You can go on an unforgettable hiking trip at the Gates of the Arctic National Park. Discover the history, traditions, and culture of Native Alaskans in Barrow. You can even cross the mythical Arctic Circle.
Lastly, you can see the Northern Lights and lose yourself in stunning landscapes and create an adventure you’ll never forget.
Alaska’s far north will leave you with lifetime memories and an incredibly unique adventure to share with your family and friends.
The Interior of Alaska
You’ll find one of the most beautifully distinct vacation spots you can imagine in the land of snow-capped peaks, endless plains of tundra, and natural wonders.
Surrounded by picturesque nature, braided glacial rivers, and an array of wilderness, Denali National Park and Interior Alaska are the state’s heartland.
Explore the wonder of Denali National Park for an essential Alaskan outdoor adventure like no other. You can also watch moose, grizzly bears, and caribou roam free. Celebrate the story and culture of Alaska’s gold miners, Athabascan Indians, and trappers.
Witness the Northern Lights’ natural phenomena in Fairbanks or get inspiration from the small towns like Talkeetna.
From Alaska’s largest city, Anchorage, to the Kenai Fjords’ rugged beauty, the stunning diversity within this region is endless.
Here are some of the things that you can do at the Southcentral Alaska:
- Explore the neighboring wildlife of Seward
- Indulge in the surrounding beauty of Valdez at the edge of Prince William Sound
- Explore the icy expanse of Portage Glacier
- Discover the excellent fishing opportunities of Cooper Landing.
Whether you’re looking for a blooming eclectic arts scene in Homer or a massive stretch of natural wilderness in Wrangell-St. Elias, you’ll find endless opportunities for adventure here.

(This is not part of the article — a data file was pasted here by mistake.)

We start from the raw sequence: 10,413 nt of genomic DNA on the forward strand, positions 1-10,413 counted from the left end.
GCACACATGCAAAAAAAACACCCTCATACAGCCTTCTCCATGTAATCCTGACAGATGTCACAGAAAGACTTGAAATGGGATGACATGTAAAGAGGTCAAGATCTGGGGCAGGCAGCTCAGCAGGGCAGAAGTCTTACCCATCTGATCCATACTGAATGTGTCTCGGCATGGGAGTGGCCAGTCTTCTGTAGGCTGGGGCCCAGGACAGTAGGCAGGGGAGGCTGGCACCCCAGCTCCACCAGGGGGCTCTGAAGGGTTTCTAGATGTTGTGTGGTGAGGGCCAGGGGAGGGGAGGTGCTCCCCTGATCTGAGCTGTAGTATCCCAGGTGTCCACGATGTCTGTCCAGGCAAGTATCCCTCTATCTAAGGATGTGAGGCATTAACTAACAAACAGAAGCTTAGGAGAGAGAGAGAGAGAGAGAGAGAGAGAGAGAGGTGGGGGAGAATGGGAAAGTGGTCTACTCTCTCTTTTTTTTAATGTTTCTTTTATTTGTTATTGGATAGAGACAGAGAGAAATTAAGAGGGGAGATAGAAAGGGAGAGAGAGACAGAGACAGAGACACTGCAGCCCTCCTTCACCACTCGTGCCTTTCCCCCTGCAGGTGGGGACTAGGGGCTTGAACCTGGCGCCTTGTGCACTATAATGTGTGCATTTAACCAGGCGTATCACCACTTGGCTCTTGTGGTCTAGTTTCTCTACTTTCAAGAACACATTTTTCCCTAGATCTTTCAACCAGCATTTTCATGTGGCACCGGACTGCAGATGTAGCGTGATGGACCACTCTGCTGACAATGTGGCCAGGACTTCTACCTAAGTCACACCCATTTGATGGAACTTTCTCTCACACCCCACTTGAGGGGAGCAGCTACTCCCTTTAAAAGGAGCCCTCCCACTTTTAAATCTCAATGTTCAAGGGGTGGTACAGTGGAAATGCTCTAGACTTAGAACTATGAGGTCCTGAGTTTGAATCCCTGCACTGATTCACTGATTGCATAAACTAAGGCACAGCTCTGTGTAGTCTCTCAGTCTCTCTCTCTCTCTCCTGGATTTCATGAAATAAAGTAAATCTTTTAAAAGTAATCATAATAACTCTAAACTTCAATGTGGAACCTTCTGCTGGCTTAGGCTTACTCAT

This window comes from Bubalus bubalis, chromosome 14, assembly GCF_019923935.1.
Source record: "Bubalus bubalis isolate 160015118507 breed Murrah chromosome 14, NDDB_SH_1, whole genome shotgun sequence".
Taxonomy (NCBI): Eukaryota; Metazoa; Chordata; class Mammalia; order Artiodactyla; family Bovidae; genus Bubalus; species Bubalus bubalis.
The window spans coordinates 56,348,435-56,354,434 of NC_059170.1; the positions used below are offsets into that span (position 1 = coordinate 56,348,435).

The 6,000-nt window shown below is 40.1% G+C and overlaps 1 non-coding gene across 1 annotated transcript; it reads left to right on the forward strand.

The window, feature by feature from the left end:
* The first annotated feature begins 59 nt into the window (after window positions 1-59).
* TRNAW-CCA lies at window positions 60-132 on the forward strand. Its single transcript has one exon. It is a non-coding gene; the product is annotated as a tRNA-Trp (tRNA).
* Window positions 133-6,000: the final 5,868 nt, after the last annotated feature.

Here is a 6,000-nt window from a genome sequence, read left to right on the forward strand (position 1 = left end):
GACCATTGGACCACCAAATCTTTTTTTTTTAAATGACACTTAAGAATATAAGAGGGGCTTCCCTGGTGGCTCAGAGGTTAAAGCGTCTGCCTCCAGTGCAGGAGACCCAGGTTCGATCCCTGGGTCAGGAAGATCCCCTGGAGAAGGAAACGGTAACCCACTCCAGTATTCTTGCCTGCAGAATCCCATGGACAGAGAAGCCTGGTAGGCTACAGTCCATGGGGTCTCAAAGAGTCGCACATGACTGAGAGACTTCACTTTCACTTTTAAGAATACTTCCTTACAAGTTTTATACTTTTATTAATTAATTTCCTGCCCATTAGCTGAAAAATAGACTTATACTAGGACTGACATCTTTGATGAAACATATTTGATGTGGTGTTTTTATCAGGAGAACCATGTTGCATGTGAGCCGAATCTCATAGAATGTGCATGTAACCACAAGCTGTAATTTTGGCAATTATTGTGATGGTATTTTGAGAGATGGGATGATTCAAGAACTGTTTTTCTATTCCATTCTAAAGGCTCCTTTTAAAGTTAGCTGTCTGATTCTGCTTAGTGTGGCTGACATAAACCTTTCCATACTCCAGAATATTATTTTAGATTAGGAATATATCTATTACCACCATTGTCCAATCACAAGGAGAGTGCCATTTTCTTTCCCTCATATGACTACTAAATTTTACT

Spend your nights relaxing and enjoying authentic gourmet dining at Seward Windsong Lodge and Kenai Fjords Wilderness Lodge. Fill your days with a Kenai Fjords tour that takes you through waters boasting with whales and wildlife of all kinds in one of the world’s most spectacular settings.
Visit Anchorage, the gateway to the high mountain peaks, mighty glaciers, diverse wildlife, and wide-open ocean views.
The Southwest Region
On the southwestern coast of Alaska, Katmai and Lake Clark National Park and Preserves are the best choices for viewing the magnificent brown bears. This is where they forage while the river salmon run an incredible display.
The Katmai National Park and Lake Clark National Park boasts magnificent, well-carved peaks of the Alaska and Aleutian mountain ranges.
They also have glacier-clad volcanoes, vast wilderness, verdant tundra, and ribbons of meandering rivers.
Alaska’s Inside Passages
From stunning glaciers and waterways to nostalgic Gold Rush towns, visitors have a wealth of sights and scenes to discover.
It’s hard to miss the incredible icy grandeur of glaciers and icebergs or stellar whale watching spectacles in Glacier Bay National Park and Juneau.
Head to the forested hills of Ketchikan and be amazed by the high totem poles of the Native Indians or cast your line in one of the finest salmon fisheries.
Travel back in time to the antiquated Gold Rush days in the city of Skagway. This is where the frontier spirit still runs through the veins of the costume-clad locals and boardwalk-fronted shops.
Wander through the gallant town of Sitka. Here, the Russian influence is present in its stunning dome architecture and the fine art of dance.
However, they are inaccessible by the road system. Thus, the best way to discover the wonderful oceanside communities of Southeast Alaska is through an Alaskan cruise.
With rivers to raft, glaciers to look over, and mountains to climb, and a family of bears to photograph, Alaska is the ultimate wilderness. From the moment you arrive, the magnificent, unspoiled beauty of the USA’s 49th state is overwhelming.